The U.S. Department of Labor’s Bureau of Labor Statistics releases annual survey data about union membership. This data is based on two questions included in the Community Population Survey overseen by the U.S. Census Bureau.
The questions are: 1) “On this job, are you a member of a labor union or of an employee association similar to a union?” and 2) “On this job, are you covered by a union or employee association contract?” If survey responders answer “yes” to the first question, they are counted as union members. If they answer “no,” they are prompted with the second question. Answering this question in the affirmative classifies the respondent as being represented by a union. Respondents must answer “no” to both questions to be counted as a nonunion employee.
Extrapolating from CPS results, the U.S. Bureau of Labor Statistics estimates that there were 7,062,000 public sector union members nationwide in 2022 — that is, the total number of local, state and federal government employees who would answer “yes” to the first question. This is down from 7,216,000 in 2017, the last data available before the Janus decision. That’s a loss of 154,000 members, a 2.1% decline. The overall percentage of public sector workers saying they are union members dropped from 34.4% to 33.1% over this five-year period.
The number of public sector employees who said they are covered by a union contract but were not members of a union also increased during this time. These are employees who presumably work in a unionized job but are not members of a union. The BLS estimated there were 773,000 such public employees in 2022, up from 735,000 in 2017, a 5.2% increase.
The CPS covers all 50 states, but only union members in states without right-to-work laws were affected by the Janus decision. Public employees in right-to-work states were already able to opt out of joining the union at their workplace. Breaking out the 22 non-right-to-work states, the BLS estimated that there were 5,234,327 public sector union members in non-right-to-work states in 2017. In 2022, that number fell to 5,173,817. That’s a drop of 60,510 union members, a change of 1.2%. 
The number of employees in non-right-to-work states who were covered by a union contract but not members of a union, however, increased. In 2017, the BLS estimated there were 327,303 such public workers. In 2022, there were 366,946, an increase of 12.1%.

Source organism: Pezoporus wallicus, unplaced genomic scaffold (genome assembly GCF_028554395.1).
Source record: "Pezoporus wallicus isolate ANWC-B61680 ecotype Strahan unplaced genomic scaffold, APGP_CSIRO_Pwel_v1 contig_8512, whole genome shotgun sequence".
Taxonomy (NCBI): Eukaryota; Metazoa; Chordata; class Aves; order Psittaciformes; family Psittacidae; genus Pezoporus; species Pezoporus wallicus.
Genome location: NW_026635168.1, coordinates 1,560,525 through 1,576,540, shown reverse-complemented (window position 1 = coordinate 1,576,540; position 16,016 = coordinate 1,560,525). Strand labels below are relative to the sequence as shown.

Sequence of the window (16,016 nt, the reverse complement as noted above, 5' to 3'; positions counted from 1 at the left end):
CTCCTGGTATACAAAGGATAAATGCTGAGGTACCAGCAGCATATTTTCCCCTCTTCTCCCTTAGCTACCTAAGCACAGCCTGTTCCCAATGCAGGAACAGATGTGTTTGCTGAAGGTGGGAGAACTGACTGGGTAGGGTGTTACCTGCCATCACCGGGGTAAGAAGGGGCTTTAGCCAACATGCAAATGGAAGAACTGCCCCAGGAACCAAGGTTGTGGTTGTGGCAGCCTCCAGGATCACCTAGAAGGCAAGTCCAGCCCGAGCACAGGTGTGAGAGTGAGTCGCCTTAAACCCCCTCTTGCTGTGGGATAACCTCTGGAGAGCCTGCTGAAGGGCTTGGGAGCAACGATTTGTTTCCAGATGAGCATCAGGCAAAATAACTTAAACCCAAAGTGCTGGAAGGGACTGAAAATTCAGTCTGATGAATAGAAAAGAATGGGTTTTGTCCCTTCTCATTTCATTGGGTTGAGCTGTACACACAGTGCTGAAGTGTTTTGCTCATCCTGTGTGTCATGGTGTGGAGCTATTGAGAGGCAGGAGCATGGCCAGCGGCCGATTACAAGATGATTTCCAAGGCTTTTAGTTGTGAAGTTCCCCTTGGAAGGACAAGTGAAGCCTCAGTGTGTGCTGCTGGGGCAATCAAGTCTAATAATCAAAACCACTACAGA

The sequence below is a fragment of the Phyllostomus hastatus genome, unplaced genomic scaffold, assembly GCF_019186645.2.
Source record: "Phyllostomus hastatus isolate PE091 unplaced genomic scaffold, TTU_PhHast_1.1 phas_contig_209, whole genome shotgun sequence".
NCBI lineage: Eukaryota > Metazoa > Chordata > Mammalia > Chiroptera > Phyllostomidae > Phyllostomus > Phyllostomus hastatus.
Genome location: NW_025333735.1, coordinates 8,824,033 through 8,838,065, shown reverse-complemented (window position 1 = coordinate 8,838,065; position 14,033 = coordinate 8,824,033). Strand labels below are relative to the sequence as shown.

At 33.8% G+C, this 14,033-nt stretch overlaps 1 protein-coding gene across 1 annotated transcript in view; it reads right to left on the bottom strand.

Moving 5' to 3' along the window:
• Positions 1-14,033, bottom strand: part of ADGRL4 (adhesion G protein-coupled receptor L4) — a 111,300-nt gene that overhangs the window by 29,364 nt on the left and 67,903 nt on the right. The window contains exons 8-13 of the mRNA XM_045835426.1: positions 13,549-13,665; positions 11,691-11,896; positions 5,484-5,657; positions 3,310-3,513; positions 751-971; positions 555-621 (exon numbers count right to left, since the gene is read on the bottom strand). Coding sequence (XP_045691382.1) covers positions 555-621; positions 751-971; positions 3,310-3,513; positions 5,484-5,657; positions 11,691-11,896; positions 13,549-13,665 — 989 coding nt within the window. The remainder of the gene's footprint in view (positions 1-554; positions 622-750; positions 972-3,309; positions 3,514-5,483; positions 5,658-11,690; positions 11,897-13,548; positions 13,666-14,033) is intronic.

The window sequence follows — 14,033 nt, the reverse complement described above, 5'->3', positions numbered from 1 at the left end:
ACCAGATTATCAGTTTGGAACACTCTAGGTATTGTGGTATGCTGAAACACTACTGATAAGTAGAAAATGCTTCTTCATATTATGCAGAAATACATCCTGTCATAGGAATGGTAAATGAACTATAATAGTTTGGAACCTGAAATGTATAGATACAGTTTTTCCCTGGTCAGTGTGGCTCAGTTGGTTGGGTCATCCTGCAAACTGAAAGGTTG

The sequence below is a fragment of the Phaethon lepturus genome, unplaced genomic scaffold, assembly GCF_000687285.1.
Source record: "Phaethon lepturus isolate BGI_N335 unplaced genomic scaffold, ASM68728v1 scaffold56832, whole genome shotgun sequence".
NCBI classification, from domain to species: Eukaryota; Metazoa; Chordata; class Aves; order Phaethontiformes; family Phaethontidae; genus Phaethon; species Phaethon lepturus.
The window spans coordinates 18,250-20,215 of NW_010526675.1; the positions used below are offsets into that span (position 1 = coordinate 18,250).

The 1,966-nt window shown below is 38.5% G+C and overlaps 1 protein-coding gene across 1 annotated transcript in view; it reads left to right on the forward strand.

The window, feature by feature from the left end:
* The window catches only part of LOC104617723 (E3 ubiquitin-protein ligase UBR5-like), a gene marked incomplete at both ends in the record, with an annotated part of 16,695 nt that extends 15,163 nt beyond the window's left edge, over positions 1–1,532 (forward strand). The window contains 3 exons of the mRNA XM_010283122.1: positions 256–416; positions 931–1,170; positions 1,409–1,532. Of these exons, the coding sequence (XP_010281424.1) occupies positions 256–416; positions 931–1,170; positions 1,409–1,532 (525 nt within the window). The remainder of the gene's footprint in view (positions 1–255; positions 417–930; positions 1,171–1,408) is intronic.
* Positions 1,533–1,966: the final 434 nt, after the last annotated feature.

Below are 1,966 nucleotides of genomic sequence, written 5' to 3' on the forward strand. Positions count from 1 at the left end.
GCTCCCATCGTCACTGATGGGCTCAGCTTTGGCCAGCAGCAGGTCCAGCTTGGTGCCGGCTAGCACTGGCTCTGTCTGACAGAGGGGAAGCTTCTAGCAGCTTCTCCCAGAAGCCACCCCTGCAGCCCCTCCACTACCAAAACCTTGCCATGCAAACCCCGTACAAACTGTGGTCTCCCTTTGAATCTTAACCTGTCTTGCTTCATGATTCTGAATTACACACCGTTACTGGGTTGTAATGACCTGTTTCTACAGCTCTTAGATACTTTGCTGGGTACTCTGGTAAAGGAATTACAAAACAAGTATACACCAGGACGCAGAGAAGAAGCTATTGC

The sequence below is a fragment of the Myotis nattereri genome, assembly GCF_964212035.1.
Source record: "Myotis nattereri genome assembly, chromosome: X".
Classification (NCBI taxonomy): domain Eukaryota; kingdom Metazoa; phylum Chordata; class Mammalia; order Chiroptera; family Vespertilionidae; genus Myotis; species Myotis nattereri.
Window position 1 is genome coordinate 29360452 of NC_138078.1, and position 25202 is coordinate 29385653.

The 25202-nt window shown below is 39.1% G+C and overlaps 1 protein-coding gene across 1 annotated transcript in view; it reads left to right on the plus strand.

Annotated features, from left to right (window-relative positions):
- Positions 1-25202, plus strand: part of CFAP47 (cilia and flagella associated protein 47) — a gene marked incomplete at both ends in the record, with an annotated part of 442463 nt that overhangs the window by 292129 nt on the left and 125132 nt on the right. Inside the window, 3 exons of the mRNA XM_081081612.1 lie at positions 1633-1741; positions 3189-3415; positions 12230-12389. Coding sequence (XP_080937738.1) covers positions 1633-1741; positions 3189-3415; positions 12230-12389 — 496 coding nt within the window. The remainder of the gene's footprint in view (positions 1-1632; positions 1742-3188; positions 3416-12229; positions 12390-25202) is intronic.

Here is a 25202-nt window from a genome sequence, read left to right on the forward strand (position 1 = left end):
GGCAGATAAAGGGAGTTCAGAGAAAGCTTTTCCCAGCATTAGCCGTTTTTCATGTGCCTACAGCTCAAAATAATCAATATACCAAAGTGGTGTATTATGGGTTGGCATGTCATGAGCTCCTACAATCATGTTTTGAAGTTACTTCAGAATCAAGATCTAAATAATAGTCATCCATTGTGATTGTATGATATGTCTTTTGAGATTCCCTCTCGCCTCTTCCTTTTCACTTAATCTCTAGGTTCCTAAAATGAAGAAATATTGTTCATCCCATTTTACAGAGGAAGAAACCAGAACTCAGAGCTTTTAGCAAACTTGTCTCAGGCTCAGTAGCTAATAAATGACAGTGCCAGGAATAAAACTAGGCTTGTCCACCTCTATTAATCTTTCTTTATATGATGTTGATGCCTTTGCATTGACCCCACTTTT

But this federal survey data has severe limitations.
A major shortcoming is that some respondents misunderstand the questions. For instance, in North Carolina, South Carolina and Virginia, public sector collective bargaining has been or still is illegal. Despite this, about one in 10 public employees in those states claim to be covered by a collective bargaining agreement, according to the CPS. Further, in Georgia, Indiana, Tennessee and Texas, collective bargaining is not allowed for certain public employees. Yet, according to the CPS data, these states have similar public sector unionization rates with states that permit collective bargaining for all government employees.
Another issue relates to the survey sample sizes. As noted by other researchers, the CPS results are imprecise and subject to sudden swings, especially at the state level. The sample size upon which the data is based comes from only one-quarter of the 60,000 people surveyed, or 15,000 responses from across the country. These responses include private sector union members, so filtering the results to include only public employees reduces the sample size further. State-level results for public sector union members are based on even smaller sample sizes.
Despite the issues, this survey is probably the most-cited data by media outlets and reporters. This is likely because it includes official statistics from the federal government and is relatively easy to understand. But it is the least reliable way to measure trends in public sector union membership.